When it comes to pets and estate planning, few animals were as fortunate as Trouble. The white Maltese owned by Leona Helmsley, the late hotel magnate, received a $12 million dollar inheritance in 2007 — a seemingly hefty sum if you do not take into account the dog’s annual living expenses estimated at $190,000.
While you can’t take it with you, your pets can benefit from your largesse through a will and/or trust document.
Pet trusts continue to grow in prominence. Florida and most states recognize them as a valid part of an estate plan. Without one, animals can be placed in shelters with some euthanized following the death or incapacitation of their owners.
Pets, while considered property with limited legal rights, can inherit money that takes into account their age, health and past lifestyle. Owners name the caretaker (and preferably an alternate) or caretakers if multiple animals are involved. The individual designated follows the instructions on how to use the money.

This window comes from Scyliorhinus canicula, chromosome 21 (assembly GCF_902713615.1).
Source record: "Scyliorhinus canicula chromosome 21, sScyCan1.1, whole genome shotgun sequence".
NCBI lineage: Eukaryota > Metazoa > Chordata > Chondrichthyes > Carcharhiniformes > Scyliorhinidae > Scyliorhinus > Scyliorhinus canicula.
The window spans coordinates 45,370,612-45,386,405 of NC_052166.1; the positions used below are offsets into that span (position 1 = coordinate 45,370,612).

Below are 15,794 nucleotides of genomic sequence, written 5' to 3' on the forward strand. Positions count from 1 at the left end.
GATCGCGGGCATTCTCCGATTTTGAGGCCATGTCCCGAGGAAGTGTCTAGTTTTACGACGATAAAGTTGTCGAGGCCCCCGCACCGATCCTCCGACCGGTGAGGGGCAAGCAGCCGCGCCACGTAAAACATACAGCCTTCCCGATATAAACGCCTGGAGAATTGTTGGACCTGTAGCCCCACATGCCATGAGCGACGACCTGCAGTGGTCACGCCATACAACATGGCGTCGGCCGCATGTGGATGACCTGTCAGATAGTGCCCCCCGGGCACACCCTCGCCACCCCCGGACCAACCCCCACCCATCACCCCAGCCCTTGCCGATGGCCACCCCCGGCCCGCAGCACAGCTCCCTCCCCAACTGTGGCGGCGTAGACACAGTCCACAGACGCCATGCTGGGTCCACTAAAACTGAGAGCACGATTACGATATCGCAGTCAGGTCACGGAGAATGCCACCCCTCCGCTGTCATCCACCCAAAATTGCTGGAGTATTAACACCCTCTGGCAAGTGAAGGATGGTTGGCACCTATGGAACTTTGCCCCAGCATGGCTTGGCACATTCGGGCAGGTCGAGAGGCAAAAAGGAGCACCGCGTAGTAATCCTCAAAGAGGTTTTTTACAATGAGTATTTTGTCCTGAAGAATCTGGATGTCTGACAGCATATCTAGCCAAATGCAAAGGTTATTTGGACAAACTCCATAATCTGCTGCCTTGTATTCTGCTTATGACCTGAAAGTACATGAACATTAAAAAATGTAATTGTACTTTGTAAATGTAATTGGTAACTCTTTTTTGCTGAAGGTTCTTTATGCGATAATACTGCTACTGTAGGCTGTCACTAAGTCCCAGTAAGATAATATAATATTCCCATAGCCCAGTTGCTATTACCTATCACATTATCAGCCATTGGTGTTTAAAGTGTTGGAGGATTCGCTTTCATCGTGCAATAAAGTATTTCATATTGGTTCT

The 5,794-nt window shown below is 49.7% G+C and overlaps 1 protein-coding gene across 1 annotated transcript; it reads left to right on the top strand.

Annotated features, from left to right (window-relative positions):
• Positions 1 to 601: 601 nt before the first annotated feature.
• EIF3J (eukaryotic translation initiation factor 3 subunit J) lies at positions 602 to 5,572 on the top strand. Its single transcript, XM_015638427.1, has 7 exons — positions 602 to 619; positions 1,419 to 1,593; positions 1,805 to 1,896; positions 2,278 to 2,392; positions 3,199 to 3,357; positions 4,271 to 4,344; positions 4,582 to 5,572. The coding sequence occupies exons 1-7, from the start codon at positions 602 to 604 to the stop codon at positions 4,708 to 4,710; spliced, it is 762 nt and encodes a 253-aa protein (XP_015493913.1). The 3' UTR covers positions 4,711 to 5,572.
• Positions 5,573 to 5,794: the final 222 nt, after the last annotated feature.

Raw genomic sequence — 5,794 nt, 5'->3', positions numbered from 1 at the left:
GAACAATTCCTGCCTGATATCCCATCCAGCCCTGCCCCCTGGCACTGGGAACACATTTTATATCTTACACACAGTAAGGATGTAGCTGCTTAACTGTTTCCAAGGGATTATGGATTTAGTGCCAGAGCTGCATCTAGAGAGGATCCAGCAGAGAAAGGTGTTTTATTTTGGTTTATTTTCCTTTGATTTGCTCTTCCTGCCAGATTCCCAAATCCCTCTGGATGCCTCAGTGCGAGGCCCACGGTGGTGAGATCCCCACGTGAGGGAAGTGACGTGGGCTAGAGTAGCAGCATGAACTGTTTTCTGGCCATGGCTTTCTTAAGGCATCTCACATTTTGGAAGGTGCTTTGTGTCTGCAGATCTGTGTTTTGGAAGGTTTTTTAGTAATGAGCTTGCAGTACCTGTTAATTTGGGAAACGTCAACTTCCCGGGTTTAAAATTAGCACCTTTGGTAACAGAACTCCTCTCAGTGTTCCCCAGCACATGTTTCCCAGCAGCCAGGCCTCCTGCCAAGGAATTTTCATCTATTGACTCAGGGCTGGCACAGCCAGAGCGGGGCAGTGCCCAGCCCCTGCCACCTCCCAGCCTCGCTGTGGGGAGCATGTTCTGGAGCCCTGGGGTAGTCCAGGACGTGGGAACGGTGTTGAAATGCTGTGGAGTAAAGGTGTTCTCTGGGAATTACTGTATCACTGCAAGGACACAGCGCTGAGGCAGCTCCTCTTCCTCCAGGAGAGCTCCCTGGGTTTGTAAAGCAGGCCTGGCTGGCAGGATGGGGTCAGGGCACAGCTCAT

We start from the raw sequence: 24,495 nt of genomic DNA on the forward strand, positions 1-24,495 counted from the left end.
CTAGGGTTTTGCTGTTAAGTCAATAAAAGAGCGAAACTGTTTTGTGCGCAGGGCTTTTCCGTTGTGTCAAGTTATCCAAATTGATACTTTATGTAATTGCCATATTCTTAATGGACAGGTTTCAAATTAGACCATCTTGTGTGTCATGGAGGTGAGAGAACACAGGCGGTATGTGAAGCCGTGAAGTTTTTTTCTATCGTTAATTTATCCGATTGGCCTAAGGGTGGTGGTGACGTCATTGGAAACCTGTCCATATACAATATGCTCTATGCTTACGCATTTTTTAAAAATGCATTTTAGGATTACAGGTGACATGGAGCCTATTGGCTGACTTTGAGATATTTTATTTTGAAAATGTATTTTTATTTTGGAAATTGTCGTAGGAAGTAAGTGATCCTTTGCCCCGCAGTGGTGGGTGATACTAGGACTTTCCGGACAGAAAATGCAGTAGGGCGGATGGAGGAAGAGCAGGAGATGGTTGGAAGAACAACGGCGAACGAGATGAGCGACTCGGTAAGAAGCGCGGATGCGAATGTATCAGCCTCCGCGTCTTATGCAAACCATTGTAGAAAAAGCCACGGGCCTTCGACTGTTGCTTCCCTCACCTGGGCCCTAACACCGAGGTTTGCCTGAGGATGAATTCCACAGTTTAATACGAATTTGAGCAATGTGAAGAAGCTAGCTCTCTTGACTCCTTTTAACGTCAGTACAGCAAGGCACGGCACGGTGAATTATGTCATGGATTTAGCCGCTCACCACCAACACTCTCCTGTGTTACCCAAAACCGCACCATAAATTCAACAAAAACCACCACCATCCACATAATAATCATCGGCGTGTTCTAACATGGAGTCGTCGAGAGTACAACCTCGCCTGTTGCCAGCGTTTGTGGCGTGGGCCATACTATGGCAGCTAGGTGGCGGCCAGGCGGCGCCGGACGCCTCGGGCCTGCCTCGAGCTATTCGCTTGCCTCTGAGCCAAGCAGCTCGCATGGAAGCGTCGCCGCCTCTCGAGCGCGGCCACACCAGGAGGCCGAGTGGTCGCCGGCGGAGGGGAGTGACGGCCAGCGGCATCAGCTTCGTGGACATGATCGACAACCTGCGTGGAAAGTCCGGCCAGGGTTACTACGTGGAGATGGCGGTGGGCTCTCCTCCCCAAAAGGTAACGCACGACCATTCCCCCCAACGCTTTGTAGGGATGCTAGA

Upon the death of the pet, the trust clarifies the disposal of the remaining funds and the handling of the animal’s remains.
Selecting the right individual — or in some cases, an organization — should be someone who you not only respect to carry out the plans, but also share your commitment to the animals who are a large part of your life.
With the help of an attorney, proactive steps in preparing a will or establishing a trust are essential to make your wishes known upon your incapacitation or death. Your family and pets are entitled to that peace of mind during difficult times.